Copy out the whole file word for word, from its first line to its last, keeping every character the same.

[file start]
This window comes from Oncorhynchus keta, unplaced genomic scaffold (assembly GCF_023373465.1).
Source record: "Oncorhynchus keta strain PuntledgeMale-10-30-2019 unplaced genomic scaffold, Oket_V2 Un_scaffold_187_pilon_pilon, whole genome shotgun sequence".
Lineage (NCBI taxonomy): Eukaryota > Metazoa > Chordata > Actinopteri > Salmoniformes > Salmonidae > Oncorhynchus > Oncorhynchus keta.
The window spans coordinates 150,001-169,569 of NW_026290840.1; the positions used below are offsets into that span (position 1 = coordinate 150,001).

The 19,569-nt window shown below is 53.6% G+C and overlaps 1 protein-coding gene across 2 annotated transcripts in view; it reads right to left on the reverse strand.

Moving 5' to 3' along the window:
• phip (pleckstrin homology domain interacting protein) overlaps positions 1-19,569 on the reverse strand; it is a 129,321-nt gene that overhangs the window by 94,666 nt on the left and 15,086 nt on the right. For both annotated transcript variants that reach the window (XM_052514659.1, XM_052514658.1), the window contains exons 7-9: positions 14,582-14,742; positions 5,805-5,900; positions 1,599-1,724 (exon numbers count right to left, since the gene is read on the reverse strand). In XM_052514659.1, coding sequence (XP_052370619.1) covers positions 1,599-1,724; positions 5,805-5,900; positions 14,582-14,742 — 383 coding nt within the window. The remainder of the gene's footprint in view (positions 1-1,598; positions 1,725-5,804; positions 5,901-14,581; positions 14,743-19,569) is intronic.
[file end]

This window comes from Oncorhynchus keta, unplaced genomic scaffold (assembly GCF_023373465.1).
Source record: "Oncorhynchus keta strain PuntledgeMale-10-30-2019 unplaced genomic scaffold, Oket_V2 Un_scaffold_187_pilon_pilon, whole genome shotgun sequence".
Lineage (NCBI taxonomy): Eukaryota > Metazoa > Chordata > Actinopteri > Salmoniformes > Salmonidae > Oncorhynchus > Oncorhynchus keta.
The window spans coordinates 150,001-169,569 of NW_026290840.1; the positions used below are offsets into that span (position 1 = coordinate 150,001).

The 19,569-nt window shown below is 53.6% G+C and overlaps 1 protein-coding gene across 2 annotated transcripts in view; it reads right to left on the reverse strand.

Moving 5' to 3' along the window:
• phip (pleckstrin homology domain interacting protein) overlaps positions 1-19,569 on the reverse strand; it is a 129,321-nt gene that overhangs the window by 94,666 nt on the left and 15,086 nt on the right. For both annotated transcript variants that reach the window (XM_052514659.1, XM_052514658.1), the window contains exons 7-9: positions 14,582-14,742; positions 5,805-5,900; positions 1,599-1,724 (exon numbers count right to left, since the gene is read on the reverse strand). In XM_052514659.1, coding sequence (XP_052370619.1) covers positions 1,599-1,724; positions 5,805-5,900; positions 14,582-14,742 — 383 coding nt within the window. The remainder of the gene's footprint in view (positions 1-1,598; positions 1,725-5,804; positions 5,901-14,581; positions 14,743-19,569) is intronic.